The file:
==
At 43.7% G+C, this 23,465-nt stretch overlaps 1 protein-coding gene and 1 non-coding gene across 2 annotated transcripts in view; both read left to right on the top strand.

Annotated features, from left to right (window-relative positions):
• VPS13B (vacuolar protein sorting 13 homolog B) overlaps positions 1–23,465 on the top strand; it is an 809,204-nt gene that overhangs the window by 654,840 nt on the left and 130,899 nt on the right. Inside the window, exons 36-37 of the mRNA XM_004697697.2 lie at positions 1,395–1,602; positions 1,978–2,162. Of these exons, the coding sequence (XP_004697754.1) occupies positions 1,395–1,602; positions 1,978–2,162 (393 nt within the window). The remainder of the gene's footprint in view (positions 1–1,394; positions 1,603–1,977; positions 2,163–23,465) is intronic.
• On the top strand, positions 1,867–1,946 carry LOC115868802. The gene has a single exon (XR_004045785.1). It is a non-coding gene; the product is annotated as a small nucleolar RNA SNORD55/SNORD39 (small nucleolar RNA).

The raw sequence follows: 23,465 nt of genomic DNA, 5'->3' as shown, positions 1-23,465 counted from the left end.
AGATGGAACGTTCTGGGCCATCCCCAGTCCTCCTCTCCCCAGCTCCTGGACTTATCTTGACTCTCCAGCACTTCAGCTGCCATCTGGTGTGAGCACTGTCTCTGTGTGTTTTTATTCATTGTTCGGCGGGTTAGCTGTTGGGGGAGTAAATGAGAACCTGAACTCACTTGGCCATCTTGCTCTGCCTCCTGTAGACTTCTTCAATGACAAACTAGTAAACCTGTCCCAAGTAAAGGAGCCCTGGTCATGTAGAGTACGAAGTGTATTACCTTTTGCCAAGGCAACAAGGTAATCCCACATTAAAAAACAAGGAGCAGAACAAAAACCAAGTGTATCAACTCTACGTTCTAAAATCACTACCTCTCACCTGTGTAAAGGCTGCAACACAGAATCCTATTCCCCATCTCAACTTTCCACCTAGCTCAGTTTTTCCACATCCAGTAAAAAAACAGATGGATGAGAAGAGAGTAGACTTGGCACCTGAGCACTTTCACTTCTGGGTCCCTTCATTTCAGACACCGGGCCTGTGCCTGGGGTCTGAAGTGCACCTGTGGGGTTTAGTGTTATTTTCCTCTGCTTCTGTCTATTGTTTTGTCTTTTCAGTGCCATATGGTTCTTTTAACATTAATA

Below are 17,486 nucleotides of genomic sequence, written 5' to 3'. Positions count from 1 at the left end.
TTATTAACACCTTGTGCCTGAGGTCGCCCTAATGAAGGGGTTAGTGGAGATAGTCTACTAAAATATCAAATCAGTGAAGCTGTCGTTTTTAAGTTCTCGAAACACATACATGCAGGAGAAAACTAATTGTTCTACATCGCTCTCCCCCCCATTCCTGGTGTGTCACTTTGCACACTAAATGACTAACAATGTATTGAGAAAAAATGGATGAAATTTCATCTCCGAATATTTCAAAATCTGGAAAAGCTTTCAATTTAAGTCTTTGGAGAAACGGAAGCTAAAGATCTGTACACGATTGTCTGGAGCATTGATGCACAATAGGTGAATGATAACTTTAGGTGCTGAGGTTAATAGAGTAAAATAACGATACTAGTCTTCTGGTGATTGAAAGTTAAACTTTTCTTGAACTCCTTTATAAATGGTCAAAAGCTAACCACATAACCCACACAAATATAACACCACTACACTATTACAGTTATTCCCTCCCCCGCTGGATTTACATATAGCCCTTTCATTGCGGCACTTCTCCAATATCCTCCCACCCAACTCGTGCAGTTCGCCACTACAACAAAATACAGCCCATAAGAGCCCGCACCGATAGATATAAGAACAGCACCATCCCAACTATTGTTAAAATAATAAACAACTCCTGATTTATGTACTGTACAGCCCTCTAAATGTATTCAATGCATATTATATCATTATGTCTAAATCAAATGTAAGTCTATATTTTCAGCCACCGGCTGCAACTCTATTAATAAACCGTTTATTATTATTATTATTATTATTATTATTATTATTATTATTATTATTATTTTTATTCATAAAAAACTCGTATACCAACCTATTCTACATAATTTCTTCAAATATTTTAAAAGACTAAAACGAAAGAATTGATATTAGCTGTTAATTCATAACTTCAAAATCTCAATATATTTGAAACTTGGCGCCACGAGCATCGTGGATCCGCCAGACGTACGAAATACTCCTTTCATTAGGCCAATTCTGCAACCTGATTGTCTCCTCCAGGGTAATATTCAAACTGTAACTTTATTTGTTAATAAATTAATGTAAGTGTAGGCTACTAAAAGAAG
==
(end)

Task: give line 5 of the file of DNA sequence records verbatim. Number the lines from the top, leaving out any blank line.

The raw sequence follows: 23,465 nt of genomic DNA, 5'->3' as shown, positions 1-23,465 counted from the left end.